Some studies indicate that it is unnecessary to administer HB vaccine boosters because the immune response to the booster dose can be observed in most cases after the administration of the HB vaccine booster itself.[23,24] This indicates that the immune memory to HBV has persisted. People with the immune memory to HBV could protect them against HBV infection even if their anti-HBs titer is less than 10 mIU/mL. Cellular immunity could have rapid response after the exposure to HbsAg. However, the follow-up time for these studies is only approximately 10 years after initial HB vaccination. If we extend the duration of follow-up to 15 to 20 years, we can note that a significant percentage of subjects appear to lose the immune memory as measured by the development of an anamnestic response to booster HB vaccine administration. Some studies also suggest considering booster HB vaccine administration 15 to 18 years after initial HB vaccination, especially for groups at high risk of HBV infection.[20,26–28]
General policy in Taiwan does not recommend young adults to receive booster doses of HB vaccine because statistics indicate that the incidence of hepatitis B infection does not increase even though most of the population of young adults has lost their sero-protection for HBV and have anti-HBs levels <10 mIU/mL. However, for employees in Taiwanese hospitals, sero-positive anti-HBs is necessary to prevent unexpected hepatitis B infection due to needle puncture accidents for employees with both negative results on serum tests for HBsAg and anti-HBs. The Healthcare Personnel Vaccination Recommendations by the Centers of Disease Control, R.O.C. (Taiwan) also suggest the healthcare workers receive HB vaccination if they have negative results on HBsAg and anti-HBs serum tests. Our study showed after 1 booster dose of HBV vaccine, 74 over 103 students regain the positive or protective anti-HBs levels. This is only a pilot study, and according to the results, we do not have enough evidence to suggest administering the booster dose sooner rather than later. Maybe we need further studies to prove it. The study does not appear to have the long-term follow-up data, and we have no way of knowing for how long the obtained anti-HBs titers will persist after this booster dose.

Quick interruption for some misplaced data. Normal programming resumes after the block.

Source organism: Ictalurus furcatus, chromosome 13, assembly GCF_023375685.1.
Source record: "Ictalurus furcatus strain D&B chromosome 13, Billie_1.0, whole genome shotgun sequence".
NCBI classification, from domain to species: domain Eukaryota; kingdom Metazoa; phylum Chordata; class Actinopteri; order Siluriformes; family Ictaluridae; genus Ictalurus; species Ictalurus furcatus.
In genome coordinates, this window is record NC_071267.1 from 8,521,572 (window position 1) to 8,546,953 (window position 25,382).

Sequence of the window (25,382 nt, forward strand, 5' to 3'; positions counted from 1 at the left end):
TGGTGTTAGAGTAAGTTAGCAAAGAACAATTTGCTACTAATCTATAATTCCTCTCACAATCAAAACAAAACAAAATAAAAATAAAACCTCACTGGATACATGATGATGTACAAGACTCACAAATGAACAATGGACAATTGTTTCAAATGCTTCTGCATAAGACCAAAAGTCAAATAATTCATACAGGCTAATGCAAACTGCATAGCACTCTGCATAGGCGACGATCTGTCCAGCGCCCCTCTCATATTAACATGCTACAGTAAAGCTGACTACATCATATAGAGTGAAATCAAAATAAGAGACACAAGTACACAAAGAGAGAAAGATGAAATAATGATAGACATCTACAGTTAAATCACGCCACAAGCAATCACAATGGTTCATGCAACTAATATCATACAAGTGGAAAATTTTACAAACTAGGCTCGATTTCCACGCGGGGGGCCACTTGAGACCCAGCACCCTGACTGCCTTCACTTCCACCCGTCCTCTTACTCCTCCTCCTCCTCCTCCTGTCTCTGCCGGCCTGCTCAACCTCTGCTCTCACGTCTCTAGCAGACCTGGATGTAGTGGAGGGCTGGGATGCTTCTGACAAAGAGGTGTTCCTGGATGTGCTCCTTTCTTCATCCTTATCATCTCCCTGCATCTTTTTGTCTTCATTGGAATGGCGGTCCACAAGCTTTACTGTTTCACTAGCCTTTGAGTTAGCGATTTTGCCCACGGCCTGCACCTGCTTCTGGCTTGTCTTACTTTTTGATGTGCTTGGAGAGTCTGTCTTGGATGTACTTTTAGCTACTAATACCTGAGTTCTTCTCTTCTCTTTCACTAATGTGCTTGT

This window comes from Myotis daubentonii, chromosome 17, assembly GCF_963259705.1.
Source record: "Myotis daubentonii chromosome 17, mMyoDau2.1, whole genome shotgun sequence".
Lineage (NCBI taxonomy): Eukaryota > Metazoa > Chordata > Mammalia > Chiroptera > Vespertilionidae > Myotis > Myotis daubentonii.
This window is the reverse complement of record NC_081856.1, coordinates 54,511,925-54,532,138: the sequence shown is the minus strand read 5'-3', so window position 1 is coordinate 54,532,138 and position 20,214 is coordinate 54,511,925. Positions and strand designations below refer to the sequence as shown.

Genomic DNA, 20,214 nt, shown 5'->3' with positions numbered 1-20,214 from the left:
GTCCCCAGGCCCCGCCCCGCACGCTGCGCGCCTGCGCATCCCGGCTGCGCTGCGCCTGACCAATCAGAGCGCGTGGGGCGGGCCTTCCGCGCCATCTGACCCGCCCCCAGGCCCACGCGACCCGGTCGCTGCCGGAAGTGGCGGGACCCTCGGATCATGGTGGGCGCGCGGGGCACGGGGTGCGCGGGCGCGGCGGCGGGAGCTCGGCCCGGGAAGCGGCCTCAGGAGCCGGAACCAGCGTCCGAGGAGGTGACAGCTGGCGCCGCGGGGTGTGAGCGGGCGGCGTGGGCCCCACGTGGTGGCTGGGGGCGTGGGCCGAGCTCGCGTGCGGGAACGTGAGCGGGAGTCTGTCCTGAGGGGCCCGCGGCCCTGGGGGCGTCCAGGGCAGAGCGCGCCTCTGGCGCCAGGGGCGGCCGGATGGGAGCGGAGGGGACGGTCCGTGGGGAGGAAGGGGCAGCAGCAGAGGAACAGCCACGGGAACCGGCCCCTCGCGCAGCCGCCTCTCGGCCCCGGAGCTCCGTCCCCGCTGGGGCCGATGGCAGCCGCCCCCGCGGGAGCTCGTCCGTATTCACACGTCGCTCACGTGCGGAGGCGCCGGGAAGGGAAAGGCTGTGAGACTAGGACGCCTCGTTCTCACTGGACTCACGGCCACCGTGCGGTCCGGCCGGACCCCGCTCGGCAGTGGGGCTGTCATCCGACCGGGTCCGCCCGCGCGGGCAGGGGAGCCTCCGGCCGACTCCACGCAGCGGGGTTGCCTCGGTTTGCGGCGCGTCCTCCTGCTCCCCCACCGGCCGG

In clinical practice, regarding HBV vaccination recommendation, we should first ask patients their previous history of HB vaccination. If they have received a complete HB vaccination before, they should be advised to receive 1 booster dose of HB vaccine, and their postbooster anti-HBs level should be rechecked 4 weeks later. If the serum test for postbooster anti-HBs remains negative, then the patients should be advised to receive further second and third HB vaccines. If we use prebooster anti-HBs level as the predictive tool, we can try to identify the people who need only 1 booster dose of HB vaccine and help them avoid unnecessary clinical visits, laboratory examinations, and vaccination expenses. Another study on HB vaccination also revealed that subjects with higher prebooster anti-HBs could achieve greater anamnestic response to booster HB vaccine. Based on these findings, we suggest to use the prebooster anti-HBs as the prediction tool to identify the people who need only 1 booster dose of HB vaccine in clinical practice. According to the result of this study, if someone received complete HBV vaccination in childhood, but displayed negative results for HBsAg and anti-HBs levels around 2 decades later, only 1 booster dose of HBV vaccine could help him or her to regain positive postbooster anti-HBs status (≧10 mIU/mL) under the strong predictive factor of prebooster anti-HBs level higher than 1 mIU/mL. The other 2 HBV vaccines could be saved and the case could also save money and time.
We would like to express our sincere appreciation to the students and the University for the cooperation.